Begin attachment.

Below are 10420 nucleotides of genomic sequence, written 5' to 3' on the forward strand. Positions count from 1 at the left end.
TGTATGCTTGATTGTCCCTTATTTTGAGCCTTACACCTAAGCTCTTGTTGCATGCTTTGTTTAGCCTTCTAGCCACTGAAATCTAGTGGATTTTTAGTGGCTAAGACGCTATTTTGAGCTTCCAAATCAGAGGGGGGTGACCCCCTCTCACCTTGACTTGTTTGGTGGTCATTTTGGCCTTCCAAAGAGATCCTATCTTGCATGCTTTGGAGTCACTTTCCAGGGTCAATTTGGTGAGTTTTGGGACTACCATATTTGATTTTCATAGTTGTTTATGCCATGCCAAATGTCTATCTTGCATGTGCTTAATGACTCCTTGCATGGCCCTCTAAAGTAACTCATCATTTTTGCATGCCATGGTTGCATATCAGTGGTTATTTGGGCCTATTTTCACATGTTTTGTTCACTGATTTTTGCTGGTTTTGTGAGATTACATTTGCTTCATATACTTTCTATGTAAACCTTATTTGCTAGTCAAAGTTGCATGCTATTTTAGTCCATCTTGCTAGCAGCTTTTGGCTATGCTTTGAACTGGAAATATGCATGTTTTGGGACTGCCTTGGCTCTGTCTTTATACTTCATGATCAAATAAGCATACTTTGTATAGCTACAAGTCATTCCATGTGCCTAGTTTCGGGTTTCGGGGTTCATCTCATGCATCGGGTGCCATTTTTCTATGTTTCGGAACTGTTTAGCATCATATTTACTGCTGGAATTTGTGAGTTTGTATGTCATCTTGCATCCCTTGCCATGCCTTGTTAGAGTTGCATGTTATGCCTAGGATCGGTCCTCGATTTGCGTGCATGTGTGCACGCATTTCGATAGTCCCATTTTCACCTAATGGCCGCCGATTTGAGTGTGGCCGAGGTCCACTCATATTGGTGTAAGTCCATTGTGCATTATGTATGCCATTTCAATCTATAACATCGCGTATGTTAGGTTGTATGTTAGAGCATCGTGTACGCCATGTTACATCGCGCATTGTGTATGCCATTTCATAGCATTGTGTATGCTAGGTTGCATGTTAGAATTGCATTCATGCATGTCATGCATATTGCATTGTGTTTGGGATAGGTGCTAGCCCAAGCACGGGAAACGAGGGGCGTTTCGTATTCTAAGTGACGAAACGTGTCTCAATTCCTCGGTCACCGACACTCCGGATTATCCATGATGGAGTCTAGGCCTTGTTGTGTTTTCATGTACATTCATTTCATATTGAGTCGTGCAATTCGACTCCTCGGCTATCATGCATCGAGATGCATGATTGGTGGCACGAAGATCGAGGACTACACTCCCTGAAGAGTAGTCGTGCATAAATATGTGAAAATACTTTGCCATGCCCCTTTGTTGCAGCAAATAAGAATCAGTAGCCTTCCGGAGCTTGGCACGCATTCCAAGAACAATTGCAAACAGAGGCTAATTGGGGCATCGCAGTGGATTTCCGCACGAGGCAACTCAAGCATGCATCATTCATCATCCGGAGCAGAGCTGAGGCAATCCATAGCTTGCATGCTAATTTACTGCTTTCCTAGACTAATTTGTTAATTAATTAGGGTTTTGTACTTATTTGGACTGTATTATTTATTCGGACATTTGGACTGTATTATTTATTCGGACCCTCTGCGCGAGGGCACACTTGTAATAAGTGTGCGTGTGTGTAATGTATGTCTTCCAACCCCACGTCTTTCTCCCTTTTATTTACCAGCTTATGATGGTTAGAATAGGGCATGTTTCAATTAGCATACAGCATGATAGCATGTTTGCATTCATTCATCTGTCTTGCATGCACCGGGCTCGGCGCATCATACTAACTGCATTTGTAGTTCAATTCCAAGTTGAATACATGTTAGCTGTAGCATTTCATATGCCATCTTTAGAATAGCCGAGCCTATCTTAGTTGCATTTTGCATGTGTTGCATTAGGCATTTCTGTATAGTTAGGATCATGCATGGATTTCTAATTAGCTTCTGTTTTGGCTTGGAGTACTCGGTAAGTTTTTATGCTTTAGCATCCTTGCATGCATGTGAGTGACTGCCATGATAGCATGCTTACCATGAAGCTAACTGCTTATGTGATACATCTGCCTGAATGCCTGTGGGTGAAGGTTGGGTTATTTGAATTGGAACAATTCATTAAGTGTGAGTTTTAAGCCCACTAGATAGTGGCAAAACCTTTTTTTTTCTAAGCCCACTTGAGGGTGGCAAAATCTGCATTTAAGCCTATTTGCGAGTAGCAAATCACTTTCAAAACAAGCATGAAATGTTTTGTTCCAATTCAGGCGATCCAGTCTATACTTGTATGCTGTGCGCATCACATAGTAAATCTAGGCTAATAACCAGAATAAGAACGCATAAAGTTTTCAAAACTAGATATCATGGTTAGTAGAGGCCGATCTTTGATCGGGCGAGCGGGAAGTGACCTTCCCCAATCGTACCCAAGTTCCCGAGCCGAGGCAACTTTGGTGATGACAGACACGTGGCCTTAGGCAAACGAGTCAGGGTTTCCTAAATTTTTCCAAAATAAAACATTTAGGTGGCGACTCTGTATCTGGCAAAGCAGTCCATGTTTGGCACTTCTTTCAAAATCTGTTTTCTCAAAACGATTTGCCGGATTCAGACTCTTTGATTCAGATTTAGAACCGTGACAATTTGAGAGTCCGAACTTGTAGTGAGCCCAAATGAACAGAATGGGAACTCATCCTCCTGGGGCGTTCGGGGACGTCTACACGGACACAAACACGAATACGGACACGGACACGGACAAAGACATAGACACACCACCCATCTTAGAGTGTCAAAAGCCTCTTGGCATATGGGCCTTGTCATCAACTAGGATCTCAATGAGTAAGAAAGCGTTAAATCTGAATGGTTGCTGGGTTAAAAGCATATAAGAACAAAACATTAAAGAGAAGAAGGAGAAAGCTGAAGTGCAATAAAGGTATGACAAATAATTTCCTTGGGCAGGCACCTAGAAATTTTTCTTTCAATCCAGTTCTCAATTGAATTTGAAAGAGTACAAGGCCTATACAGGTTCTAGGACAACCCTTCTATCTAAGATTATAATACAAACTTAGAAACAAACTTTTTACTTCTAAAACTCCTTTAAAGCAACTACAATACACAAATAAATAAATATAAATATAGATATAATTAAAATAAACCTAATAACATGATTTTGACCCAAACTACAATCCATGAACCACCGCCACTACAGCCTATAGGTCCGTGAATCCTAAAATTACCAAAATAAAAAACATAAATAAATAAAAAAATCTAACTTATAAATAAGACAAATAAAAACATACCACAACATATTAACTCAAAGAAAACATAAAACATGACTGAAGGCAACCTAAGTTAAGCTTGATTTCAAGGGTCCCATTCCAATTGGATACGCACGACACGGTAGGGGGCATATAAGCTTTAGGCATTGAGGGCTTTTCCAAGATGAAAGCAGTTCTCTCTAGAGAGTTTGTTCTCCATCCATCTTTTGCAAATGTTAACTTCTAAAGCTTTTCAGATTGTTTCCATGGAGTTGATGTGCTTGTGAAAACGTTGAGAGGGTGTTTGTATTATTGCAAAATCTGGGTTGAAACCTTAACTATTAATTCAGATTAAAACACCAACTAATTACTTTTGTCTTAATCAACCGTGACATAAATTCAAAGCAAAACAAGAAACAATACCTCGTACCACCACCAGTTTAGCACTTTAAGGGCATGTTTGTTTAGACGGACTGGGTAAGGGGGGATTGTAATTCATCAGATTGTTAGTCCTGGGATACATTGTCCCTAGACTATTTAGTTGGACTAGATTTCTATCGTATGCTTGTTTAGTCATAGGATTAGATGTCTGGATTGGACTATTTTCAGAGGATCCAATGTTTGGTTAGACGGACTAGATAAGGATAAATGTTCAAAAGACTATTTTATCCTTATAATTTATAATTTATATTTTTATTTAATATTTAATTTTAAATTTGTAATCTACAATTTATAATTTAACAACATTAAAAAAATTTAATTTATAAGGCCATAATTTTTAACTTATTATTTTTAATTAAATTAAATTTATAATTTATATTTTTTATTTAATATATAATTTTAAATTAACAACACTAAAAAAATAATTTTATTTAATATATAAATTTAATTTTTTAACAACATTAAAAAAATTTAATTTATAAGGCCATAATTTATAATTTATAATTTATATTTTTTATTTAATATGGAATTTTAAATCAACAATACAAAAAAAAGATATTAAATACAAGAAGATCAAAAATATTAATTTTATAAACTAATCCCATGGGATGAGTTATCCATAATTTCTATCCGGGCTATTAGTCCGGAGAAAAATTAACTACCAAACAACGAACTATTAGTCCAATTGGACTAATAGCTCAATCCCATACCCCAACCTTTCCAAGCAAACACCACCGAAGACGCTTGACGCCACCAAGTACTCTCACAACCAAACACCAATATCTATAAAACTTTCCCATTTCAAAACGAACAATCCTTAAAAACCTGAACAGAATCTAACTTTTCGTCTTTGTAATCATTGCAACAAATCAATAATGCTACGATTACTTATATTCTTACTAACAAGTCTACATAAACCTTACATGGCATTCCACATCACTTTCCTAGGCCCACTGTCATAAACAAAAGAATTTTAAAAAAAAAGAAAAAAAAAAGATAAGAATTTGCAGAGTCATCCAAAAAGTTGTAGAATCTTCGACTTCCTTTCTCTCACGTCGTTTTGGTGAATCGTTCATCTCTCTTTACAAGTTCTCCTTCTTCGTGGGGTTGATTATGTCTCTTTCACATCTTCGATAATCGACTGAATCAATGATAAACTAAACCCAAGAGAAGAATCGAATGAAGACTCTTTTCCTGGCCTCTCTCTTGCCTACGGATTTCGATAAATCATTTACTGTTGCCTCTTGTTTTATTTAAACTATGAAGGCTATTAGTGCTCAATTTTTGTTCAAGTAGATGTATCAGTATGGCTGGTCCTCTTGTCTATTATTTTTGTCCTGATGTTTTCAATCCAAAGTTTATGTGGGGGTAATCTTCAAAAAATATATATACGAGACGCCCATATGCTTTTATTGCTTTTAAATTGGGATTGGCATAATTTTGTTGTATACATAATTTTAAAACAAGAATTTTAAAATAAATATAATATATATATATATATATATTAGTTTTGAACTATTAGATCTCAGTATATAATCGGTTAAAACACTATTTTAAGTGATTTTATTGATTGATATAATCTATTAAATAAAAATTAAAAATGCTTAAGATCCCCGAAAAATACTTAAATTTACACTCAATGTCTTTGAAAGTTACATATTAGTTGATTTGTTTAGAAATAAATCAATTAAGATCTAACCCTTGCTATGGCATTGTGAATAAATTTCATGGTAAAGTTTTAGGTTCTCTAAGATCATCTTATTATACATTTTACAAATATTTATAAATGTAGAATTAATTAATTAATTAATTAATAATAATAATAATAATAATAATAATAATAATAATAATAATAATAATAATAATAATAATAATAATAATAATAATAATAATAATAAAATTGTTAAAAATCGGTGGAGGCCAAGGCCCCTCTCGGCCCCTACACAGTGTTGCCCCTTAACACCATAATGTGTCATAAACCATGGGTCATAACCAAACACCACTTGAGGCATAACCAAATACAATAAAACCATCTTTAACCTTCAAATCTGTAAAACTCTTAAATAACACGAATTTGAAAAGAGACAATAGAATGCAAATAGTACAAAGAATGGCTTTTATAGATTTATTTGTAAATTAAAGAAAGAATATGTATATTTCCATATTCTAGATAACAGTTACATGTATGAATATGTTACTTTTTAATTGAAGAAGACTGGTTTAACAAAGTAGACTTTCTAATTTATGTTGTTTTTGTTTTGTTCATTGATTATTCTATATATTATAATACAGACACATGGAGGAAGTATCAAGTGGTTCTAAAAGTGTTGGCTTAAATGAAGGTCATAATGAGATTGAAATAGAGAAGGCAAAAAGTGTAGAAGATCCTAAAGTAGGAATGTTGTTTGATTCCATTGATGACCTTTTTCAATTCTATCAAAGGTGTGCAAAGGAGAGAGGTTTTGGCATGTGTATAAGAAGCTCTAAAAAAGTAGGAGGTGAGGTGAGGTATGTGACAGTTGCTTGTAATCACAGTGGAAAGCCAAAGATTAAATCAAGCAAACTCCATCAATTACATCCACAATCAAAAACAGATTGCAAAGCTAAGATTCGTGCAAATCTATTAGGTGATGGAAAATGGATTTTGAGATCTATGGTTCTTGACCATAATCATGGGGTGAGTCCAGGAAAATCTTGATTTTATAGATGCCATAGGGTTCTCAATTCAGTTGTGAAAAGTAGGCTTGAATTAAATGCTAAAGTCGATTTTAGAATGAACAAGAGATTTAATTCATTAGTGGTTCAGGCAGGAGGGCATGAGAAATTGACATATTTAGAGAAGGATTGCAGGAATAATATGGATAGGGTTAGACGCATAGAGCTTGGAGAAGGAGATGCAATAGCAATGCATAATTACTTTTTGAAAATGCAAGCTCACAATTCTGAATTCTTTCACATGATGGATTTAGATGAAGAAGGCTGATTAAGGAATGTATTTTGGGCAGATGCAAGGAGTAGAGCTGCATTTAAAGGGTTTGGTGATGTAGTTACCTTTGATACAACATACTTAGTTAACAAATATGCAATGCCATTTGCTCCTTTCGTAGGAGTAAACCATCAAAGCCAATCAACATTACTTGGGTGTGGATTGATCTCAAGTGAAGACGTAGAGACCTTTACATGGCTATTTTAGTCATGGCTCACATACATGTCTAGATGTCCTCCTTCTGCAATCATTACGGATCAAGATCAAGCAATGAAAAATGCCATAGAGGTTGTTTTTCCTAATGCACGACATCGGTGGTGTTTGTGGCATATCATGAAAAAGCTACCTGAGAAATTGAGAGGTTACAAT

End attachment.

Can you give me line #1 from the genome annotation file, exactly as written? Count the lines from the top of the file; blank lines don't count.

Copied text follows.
Below are 10420 nucleotides of genomic sequence, written 5' to 3' on the forward strand. Positions count from 1 at the left end.